Appellate Judge Mac McEntire isn't winking at you, he's just got some crud in his eye.
Stella: "Winx? What does that mean?"
Fairies are among the classic images of fantasy, their presence immediately evoking magic and otherworldliness. Back in olden times, when humble villagers were so sheltered and simplistic that just venturing into woods represented the unknown, unexpected phenomenon was often attributed to fairy magic. These days, "fairy" is, sadly, a mostly derogatory term, representing what some people think of as "sissy" or "girly." But, every so often someone comes along attempting a new spin on these classic fantasy creatures such is the case with Winx Club, in which fairy magic gets the Clueless treatment.
Facts of the Case
Bloom (Liza Jacqueline) is an ordinary teen girl living on Gardenia (which is Earth, I guess?) who one day gets caught in the middle of a fight between a fairy and an ogre. Thanks to this encounter, Bloom learns she too is a fairy. Bloom is whisked away to Alfea College, a school for fairies. There, she makes new friends, romances a good-looking guy, and runs afoul of some sinister witches.
Winx Club originated in Italy, and was imported to North America via Nickelodeon and 4Kids Entertainment. The folks at 4Kids are often maligned by animation fans for their treatment of foreign properties, and they did indeed work their bad juju on Winx Club, reediting and redubbing the show as to change storylines, character names, and characters' relationships. What you need to know is that this four-disc set of the show's first season is the original, unedited, episodes, and not the 4Kids versions. As much I'd love to tell you that "unedited" means all kinds of lurid material cut for sensors, all it really means is that episodes are longer, voice actors are different, and the show is slightly more an ensemble piece than just Bloom's story. This is good, in that it's the show the creators intended, but not as good in that fans who enjoyed it on Nickelodeon aren't getting the alternate version.
Now that we've established which version of Winx Club this is, the big question is whether it's any good. It's…middling. The show's many influences are evident. The "magic school" stuff immediately recalls the Harry Potter franchise, while the many "magical girl transformations" will remind viewers of Sailor Moon and similar anime, and the seemingly countless shopping and trying-on-new-clothes montages are reminiscent of, well, of anything marketed to young girls. Winx Club is such a mish-mash of other franchise's styles and ideas, it has a tough time staking out an identity of its own.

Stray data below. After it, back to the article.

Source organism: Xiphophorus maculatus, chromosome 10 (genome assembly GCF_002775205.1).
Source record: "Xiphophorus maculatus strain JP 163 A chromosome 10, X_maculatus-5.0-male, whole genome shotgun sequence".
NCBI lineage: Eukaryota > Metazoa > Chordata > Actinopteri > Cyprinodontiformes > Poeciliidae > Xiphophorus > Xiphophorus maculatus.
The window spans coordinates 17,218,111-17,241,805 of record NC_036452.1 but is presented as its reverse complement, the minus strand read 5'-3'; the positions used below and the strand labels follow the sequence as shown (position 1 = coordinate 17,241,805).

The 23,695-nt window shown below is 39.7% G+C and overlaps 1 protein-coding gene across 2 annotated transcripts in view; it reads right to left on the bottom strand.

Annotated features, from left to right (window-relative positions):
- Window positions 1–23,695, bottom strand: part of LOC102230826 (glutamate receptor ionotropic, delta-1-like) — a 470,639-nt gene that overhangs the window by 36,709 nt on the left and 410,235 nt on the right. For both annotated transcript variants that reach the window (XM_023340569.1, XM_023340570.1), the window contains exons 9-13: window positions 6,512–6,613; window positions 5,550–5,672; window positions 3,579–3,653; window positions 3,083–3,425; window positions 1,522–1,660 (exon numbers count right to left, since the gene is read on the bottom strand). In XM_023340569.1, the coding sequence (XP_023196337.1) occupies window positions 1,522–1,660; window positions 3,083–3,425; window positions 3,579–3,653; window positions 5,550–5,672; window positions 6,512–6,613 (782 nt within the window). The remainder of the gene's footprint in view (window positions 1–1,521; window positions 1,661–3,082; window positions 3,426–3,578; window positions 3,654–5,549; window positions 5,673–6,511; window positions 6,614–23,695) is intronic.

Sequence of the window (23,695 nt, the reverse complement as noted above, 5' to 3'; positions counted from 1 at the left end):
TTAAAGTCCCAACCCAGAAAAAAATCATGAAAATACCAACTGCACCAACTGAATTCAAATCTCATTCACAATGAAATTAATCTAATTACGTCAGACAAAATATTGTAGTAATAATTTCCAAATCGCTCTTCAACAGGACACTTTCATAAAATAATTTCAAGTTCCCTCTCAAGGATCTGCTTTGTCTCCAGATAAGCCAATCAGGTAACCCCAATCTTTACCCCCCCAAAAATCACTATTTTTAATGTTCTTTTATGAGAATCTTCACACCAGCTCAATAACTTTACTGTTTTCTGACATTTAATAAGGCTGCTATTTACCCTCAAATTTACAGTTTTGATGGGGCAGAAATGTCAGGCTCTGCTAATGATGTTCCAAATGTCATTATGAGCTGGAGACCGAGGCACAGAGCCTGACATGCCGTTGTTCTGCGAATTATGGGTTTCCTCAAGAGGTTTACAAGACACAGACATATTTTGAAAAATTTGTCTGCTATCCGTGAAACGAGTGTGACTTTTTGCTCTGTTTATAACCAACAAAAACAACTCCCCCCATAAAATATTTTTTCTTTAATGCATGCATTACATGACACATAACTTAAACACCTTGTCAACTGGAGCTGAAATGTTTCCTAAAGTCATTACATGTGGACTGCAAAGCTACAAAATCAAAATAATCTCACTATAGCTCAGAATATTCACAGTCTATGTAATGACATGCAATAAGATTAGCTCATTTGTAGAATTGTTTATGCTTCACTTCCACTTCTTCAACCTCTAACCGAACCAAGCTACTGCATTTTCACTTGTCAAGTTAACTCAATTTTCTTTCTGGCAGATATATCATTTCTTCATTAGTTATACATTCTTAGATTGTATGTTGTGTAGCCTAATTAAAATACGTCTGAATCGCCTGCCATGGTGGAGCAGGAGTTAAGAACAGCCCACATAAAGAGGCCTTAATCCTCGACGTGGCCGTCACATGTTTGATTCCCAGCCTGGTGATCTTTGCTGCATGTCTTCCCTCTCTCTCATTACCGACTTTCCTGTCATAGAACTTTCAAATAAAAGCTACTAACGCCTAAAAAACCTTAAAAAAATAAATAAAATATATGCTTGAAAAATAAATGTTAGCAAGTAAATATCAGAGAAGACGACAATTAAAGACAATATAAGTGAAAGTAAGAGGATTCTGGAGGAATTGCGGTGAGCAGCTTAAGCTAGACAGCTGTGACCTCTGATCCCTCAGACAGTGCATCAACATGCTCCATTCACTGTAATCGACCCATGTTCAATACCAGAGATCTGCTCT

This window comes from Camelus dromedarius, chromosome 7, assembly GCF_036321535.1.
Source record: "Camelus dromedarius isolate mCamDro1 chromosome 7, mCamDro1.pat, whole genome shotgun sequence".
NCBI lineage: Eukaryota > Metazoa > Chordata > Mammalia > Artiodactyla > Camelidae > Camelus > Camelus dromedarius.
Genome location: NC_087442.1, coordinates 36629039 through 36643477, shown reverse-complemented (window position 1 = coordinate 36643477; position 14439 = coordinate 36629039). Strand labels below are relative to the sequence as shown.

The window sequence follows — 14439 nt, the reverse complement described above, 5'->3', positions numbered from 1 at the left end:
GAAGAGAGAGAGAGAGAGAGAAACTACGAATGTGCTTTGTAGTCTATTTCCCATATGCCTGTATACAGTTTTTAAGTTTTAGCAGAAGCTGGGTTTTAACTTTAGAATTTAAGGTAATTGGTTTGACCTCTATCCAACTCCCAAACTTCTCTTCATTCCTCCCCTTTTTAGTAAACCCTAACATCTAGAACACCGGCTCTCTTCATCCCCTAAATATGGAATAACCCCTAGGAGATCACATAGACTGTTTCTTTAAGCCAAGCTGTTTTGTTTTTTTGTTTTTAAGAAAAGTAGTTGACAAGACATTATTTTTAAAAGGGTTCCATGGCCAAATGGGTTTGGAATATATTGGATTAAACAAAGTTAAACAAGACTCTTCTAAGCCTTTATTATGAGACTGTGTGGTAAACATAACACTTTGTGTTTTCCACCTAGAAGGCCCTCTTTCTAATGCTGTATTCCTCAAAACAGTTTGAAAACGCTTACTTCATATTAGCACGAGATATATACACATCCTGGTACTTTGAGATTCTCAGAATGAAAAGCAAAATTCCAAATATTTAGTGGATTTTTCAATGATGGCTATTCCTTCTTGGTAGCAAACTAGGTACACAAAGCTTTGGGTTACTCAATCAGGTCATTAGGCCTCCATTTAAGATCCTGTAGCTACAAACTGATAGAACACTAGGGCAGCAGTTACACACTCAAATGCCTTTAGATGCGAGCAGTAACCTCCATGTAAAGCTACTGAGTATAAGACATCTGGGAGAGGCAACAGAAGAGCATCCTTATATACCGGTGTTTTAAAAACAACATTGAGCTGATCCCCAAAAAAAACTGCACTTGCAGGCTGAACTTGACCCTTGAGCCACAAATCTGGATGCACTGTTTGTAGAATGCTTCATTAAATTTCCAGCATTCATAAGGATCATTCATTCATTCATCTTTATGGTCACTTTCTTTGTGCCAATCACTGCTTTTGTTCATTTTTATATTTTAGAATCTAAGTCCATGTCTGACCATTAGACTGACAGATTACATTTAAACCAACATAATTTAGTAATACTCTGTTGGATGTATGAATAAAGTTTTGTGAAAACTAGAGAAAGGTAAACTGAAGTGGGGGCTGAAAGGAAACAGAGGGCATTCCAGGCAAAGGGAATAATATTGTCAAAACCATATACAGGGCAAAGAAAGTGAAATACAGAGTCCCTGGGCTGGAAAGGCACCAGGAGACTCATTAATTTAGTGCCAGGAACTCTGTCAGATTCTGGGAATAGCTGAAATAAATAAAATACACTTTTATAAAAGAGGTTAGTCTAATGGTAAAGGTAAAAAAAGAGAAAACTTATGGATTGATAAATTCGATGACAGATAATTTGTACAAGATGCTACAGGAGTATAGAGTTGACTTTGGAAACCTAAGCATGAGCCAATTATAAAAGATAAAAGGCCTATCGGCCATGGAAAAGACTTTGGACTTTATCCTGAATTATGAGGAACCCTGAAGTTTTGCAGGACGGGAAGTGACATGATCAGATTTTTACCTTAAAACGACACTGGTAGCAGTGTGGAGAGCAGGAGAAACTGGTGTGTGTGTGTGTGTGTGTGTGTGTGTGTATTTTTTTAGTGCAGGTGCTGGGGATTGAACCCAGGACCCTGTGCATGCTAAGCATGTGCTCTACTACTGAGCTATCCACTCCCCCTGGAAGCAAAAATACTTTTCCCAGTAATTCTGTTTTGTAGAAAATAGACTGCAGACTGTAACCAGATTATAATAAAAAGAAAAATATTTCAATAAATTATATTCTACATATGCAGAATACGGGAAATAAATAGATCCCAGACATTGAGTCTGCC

Any given episode has Bloom and her fairy friends having fun while exploring their magical school, while also fending off the witches' evil scheme of the week. Events build slowly, with Bloom discovering her powers and romancing the hunky Brandon (Dan Green), but each episode still feels like the same thing over and over. If you can hang in there until episode 17, "Secrets Within Secrets," you'll be treated to a multi-episode arc in which Bloom, after suffering some of the ol' teenage heartbreak, leaves Alfea and returns home to Earth. (Gardenia is Earth, right? Can we agree on that?) This is the closest the show gets to injecting some real human emotion among its shopping montages and magical girl transformations. Then, in the multi-part season finale, the show pulls out all the fantasy stops with the witches leading a full-on attack on Alfea, and Bloom right in the middle of the action. Of course, "action" on this show means fairies throwing beams of sparkly light at each other, but it's still good to see the creators showing some ambition in the latter half of the season.
To enjoy the show's good points, though, you've got to trudge through a lot of blandness. Characters are slight at best. Bloom is the nice girl, Stella (Amy Birnbaum) is the girly-girl fashionista, Flora (Kerry Williams) loves nature, Musa (Lisa Ortiz) is into music, and Tecna (Dani Schaffel) is the requisite smart girl. What little traits these are come and go in any given episode, as the other girls too often fall into the category of Bloom's friends, not showing much personality. The villains are stock "mean girl" types seen in a lot of shows and movies like this. Brandon the love interest is hiding a secret from Bloom, but other than that, he's a perfectly plain Ken doll. The animation, although colorful, is clunky, with jerky movements and dead-eyed facial reactions.
The DVDs look fine, with bright colors. Audio is decent, with no overt problems. The first two discs are labeled "Realm of Magix," and the second two are labeled "Defeating the Trix," if you're interested. The only extra is an eight-page booklet with bios and artwork of the main characters.
The Rebuttal Witnesses
I can't believe I've written more than 900 words about fairies. So, how 'bout them Red Sox?
Let's be honest with ourselves here—Winx Club was created to sell dolls, toys, and "dress-up" video games. As such, the only audience for this is the very, very young, who can respond to the bright colors and the cute outfits. For the rest of the viewership, you're not missing much.
Guilty. Squash these fairies inside Lady Cottington's book. (Anybody get that reference?)
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